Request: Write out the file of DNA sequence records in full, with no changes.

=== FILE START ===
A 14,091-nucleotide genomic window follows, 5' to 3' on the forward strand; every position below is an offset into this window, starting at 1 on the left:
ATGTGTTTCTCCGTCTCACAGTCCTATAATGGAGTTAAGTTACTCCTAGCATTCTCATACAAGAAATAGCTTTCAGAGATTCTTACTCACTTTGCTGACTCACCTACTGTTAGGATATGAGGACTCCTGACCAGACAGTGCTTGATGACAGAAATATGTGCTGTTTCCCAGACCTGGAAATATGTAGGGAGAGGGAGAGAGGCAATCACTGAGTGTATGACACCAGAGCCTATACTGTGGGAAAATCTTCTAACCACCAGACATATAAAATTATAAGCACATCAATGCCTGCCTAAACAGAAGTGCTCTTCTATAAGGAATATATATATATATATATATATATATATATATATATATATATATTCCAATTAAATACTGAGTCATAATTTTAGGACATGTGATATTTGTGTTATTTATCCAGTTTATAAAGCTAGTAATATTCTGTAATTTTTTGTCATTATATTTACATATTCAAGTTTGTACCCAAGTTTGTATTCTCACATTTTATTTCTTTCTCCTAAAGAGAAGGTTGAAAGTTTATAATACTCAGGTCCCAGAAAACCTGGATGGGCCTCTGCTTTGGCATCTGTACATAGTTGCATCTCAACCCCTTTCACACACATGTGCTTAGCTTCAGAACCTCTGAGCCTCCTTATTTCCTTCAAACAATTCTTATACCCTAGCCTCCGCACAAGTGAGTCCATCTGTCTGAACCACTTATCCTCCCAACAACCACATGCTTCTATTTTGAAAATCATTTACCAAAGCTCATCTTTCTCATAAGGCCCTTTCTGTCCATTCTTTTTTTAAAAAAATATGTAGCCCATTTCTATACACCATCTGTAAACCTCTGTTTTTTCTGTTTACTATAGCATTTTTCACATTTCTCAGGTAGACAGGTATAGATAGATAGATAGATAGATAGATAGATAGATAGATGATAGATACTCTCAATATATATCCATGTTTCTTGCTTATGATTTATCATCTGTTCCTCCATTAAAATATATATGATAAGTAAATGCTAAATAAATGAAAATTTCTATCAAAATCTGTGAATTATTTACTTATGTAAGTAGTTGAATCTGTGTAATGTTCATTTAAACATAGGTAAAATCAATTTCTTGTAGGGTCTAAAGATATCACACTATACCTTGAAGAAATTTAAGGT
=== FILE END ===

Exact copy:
A 14,091-nucleotide genomic window follows, 5' to 3' on the forward strand; every position below is an offset into this window, starting at 1 on the left:
ATGTGTTTCTCCGTCTCACAGTCCTATAATGGAGTTAAGTTACTCCTAGCATTCTCATACAAGAAATAGCTTTCAGAGATTCTTACTCACTTTGCTGACTCACCTACTGTTAGGATATGAGGACTCCTGACCAGACAGTGCTTGATGACAGAAATATGTGCTGTTTCCCAGACCTGGAAATATGTAGGGAGAGGGAGAGAGGCAATCACTGAGTGTATGACACCAGAGCCTATACTGTGGGAAAATCTTCTAACCACCAGACATATAAAATTATAAGCACATCAATGCCTGCCTAAACAGAAGTGCTCTTCTATAAGGAATATATATATATATATATATATATATATATATATATATATATATTCCAATTAAATACTGAGTCATAATTTTAGGACATGTGATATTTGTGTTATTTATCCAGTTTATAAAGCTAGTAATATTCTGTAATTTTTTGTCATTATATTTACATATTCAAGTTTGTACCCAAGTTTGTATTCTCACATTTTATTTCTTTCTCCTAAAGAGAAGGTTGAAAGTTTATAATACTCAGGTCCCAGAAAACCTGGATGGGCCTCTGCTTTGGCATCTGTACATAGTTGCATCTCAACCCCTTTCACACACATGTGCTTAGCTTCAGAACCTCTGAGCCTCCTTATTTCCTTCAAACAATTCTTATACCCTAGCCTCCGCACAAGTGAGTCCATCTGTCTGAACCACTTATCCTCCCAACAACCACATGCTTCTATTTTGAAAATCATTTACCAAAGCTCATCTTTCTCATAAGGCCCTTTCTGTCCATTCTTTTTTTAAAAAAATATGTAGCCCATTTCTATACACCATCTGTAAACCTCTGTTTTTTCTGTTTACTATAGCATTTTTCACATTTCTCAGGTAGACAGGTATAGATAGATAGATAGATAGATAGATAGATAGATAGATGATAGATACTCTCAATATATATCCATGTTTCTTGCTTATGATTTATCATCTGTTCCTCCATTAAAATATATATGATAAGTAAATGCTAAATAAATGAAAATTTCTATCAAAATCTGTGAATTATTTACTTATGTAAGTAGTTGAATCTGTGTAATGTTCATTTAAACATAGGTAAAATCAATTTCTTGTAGGGTCTAAAGATATCACACTATACCTTGAAGAAATTTAAGGT